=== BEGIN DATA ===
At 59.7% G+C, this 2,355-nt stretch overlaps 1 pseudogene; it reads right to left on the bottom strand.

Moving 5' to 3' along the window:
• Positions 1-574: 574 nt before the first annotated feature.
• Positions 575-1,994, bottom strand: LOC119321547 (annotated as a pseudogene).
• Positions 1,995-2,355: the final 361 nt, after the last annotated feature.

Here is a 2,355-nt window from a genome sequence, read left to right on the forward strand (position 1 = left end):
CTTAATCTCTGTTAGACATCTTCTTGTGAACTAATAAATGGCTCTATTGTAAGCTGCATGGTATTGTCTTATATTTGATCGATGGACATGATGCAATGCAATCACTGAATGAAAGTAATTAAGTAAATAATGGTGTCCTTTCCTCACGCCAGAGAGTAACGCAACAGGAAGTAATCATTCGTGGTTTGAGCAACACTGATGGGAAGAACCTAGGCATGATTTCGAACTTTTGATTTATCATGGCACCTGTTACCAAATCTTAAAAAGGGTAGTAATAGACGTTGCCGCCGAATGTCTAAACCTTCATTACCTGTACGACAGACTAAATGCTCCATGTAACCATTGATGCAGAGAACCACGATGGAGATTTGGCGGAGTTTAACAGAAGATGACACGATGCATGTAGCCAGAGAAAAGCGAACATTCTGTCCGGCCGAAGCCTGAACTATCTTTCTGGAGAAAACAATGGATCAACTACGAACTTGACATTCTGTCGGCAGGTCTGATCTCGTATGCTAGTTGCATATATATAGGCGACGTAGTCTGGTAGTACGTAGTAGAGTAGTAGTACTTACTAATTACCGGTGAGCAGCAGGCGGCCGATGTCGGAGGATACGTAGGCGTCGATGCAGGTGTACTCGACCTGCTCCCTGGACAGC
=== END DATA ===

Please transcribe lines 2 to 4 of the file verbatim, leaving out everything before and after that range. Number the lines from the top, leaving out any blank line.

Moving 5' to 3' along the window:
• Positions 1-574: 574 nt before the first annotated feature.
• Positions 575-1,994, bottom strand: LOC119321547 (annotated as a pseudogene).